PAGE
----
The Blue Line Supports the Pink Movement
Blue, tan, grey and green. These are the colors commonly associated with law enforcement officers in Kentucky.
However, during the month of October, several agencies across the state are going pink in support of breast cancer awareness.
Such is the case with the Owensboro Police Department in western Kentucky and Grant County Sheriff’s Office in northern Kentucky.
“It’s new to us as this is our first year participating in the Pink Patch Project,” Grant County Chief Deputy Brian Maines said. “We have patches made up that resemble our patch. We’re selling them for $10 each The money is going to Saint Elizabeth Cancer Research in northern Kentucky.”
The Pink Patch Project originated as an awareness effort launched by the Los Angeles County Police Chiefs’ Association in 2016, and the movement spread nationwide.
Nearly 200 miles separate Grant County from Owensboro, but members of the police department have the same goal as their northern Kentucky counterparts.
“The department got involved in fundraising for the American Cancer Society last year when we introduced the pink car to the community,” OPD Sgt. Adam Johnston said. “(The car) was originally one of our regular patrol units that is fully equipped. We partnered with one of our local graphics companies and they wrapped it totally for free. Our cars are normally black and white, but what once was white is now pink on the car, along with all the lettering and numbering.”
According to cancer.org, 2017 saw an estimated 252,710 new cases of invasive breast cancer among women in 2017. Of those cases, some 40,600 are expected to be terminal.
The Grant County Sheriff’s Office has a goal to raise $2,000, and it initially ordered 200 patches.
“We had an overwhelmingly-positive response from the community and sold out,” Maines said. “We’re waiting on a second order to come in.
“We opened it up so anyone can purchase them,” he continued. “I have challenged all of our deputies to purchase at least two patches, have them sewn on and wear them during the month of October. I have ordered a pink badge for my Class A uniform. I plan on sewing patches on Class A and Class B uniforms. I gave the guys the option.”
The fundraising goal in Owensboro is $5,000, Johnston said. To achieve the goal, he is selling pink t-shirts, and he’s received great support from his agency.
“Chief (Art) Ealum has allowed us to participate in the Real Men Wear Pink campaign,” Johnston said. “Everybody in the department is invited to wear one of the shirts that I’m selling and, during the month of October, officers can wear the shirt anytime they want to underneath their uniform shirt. Normally, you’d see a black shirt underneath, but during the month of October, they can wear this hot-pink shirt under their uniform. Our civilian employees can wear the shirt during October as well.”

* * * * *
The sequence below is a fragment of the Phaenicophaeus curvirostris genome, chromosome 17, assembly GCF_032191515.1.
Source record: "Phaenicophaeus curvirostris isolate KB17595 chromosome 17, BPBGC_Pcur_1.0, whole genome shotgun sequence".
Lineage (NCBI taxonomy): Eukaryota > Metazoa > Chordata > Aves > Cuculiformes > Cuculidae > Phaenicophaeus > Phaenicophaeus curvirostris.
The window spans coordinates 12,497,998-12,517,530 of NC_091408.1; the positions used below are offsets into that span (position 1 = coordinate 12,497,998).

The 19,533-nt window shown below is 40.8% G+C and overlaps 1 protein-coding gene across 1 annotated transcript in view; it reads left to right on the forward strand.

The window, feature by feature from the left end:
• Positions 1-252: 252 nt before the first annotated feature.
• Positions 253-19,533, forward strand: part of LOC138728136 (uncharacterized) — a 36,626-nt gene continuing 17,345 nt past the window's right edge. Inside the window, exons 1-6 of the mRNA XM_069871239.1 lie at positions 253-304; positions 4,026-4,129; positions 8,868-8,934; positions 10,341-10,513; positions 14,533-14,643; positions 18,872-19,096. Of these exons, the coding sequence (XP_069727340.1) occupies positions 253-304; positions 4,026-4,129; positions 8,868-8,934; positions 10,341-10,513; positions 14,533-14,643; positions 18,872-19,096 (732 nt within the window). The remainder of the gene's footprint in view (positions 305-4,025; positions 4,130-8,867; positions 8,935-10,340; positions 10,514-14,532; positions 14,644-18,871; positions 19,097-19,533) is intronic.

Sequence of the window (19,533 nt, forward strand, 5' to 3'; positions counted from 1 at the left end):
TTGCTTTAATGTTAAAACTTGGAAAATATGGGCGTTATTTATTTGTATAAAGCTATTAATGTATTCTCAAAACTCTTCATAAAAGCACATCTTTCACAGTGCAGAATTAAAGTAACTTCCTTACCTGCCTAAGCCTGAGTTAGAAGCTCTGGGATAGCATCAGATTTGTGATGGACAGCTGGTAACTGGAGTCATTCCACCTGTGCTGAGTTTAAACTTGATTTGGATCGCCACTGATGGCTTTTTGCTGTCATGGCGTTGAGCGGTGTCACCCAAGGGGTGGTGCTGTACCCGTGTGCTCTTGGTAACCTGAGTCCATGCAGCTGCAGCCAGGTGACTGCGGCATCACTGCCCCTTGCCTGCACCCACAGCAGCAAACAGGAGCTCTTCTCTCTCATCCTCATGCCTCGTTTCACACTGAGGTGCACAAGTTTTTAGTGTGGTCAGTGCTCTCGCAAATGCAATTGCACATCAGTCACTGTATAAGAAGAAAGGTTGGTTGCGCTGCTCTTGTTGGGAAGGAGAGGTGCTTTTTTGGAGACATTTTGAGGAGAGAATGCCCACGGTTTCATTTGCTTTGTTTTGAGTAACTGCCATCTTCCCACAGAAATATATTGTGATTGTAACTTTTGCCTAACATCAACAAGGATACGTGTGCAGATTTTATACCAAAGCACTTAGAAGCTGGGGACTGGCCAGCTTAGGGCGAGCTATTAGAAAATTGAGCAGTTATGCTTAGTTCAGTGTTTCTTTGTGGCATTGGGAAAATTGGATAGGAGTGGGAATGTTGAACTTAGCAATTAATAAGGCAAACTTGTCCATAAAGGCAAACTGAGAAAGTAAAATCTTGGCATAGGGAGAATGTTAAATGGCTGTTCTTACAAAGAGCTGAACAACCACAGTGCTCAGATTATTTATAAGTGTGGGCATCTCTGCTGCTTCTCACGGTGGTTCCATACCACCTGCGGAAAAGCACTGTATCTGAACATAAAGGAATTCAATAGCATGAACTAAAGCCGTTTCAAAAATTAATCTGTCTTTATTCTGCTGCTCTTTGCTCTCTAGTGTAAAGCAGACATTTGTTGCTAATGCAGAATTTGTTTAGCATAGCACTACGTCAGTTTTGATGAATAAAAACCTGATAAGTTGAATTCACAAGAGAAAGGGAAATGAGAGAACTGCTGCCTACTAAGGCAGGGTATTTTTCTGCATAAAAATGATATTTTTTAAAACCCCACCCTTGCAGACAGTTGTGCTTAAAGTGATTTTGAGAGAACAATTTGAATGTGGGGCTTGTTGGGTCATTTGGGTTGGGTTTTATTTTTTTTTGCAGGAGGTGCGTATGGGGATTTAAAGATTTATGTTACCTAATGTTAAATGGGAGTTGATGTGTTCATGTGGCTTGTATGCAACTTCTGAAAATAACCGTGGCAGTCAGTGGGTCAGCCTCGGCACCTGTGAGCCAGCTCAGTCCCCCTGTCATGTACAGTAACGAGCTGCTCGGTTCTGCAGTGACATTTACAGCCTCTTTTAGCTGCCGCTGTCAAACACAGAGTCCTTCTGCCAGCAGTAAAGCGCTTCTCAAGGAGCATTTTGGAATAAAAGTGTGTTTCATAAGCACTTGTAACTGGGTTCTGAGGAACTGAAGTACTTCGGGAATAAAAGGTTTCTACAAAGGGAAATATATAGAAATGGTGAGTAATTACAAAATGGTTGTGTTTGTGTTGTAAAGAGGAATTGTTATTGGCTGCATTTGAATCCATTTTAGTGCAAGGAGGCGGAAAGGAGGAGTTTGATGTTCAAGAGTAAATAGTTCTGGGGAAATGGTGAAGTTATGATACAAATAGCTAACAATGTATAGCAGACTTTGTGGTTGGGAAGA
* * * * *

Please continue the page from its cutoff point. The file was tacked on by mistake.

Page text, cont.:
The American Cancer Society’s Real Men Wear Pink campaign gives men a leadership role in the fight against breast cancer.
According to the ACS, there were an estimated 2,470 cases of breast cancer among men in 2017.
But it is so much more than raising money. It’s also about raising awareness of the issue of breast cancer and cancer in general.
“There is no one that I know of in this community who is not directly or indirectly affected by cancer of some kind,” Johnston said. “My connection to breast cancer is that my grandmother passed away 24 years ago because of the disease. We also had an officer who had to retire early from a form of brain cancer, and he passed away earlier this year. Those are the two ties that connect me to the cause.”
While he peddles his t-shirts, he is also distributing educational materials to the public.
“Anytime we display the car, we have brochures and pamphlets that help educate the public on how nasty this illness is, and how many people it affects,” Johnston said.
Like Grant County, the Owensboro Police Department’s efforts are being noticed, Johnston said.
“We reached out to 20,000 to 25,000 people (on Sept. 15 and Sept. 16) during the (annual) Owensboro Air Show,” he said. “Before the airshow, we had our Bridge Day – that is where we shut down the bridge between our downtown and Indiana, and it gives the public three hours to walk across it – so we parked the (pink) car at the foot of the bridge and set up our t-shirts and passed out our material.”
In the end, it is not about the individual police or sheriff’s office gaining notoriety, it’s about law enforcement agencies serving their community in another needed form of service.
“When we take the car out to any public event, it’s not always about raising money, it’s about bringing awareness to the cause,” Johnston said.